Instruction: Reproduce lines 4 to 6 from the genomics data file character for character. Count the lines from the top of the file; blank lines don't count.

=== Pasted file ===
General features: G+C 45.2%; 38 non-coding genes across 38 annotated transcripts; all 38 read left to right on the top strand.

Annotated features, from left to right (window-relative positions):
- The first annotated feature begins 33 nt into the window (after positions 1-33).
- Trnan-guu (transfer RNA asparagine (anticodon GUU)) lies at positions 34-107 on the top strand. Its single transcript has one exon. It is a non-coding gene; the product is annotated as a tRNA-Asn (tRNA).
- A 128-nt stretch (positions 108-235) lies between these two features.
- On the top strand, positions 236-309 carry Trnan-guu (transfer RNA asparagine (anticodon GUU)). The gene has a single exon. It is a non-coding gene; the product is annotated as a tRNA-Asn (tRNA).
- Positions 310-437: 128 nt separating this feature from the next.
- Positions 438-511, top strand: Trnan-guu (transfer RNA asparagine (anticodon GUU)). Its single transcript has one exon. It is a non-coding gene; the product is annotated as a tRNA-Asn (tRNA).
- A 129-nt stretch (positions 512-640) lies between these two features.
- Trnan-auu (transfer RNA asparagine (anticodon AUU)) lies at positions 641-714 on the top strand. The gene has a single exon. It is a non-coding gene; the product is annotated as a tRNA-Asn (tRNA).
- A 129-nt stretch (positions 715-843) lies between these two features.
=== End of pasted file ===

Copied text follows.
- Trnan-guu (transfer RNA asparagine (anticodon GUU)) lies at positions 34-107 on the top strand. Its single transcript has one exon. It is a non-coding gene; the product is annotated as a tRNA-Asn (tRNA).
- A 128-nt stretch (positions 108-235) lies between these two features.
- On the top strand, positions 236-309 carry Trnan-guu (transfer RNA asparagine (anticodon GUU)). The gene has a single exon. It is a non-coding gene; the product is annotated as a tRNA-Asn (tRNA).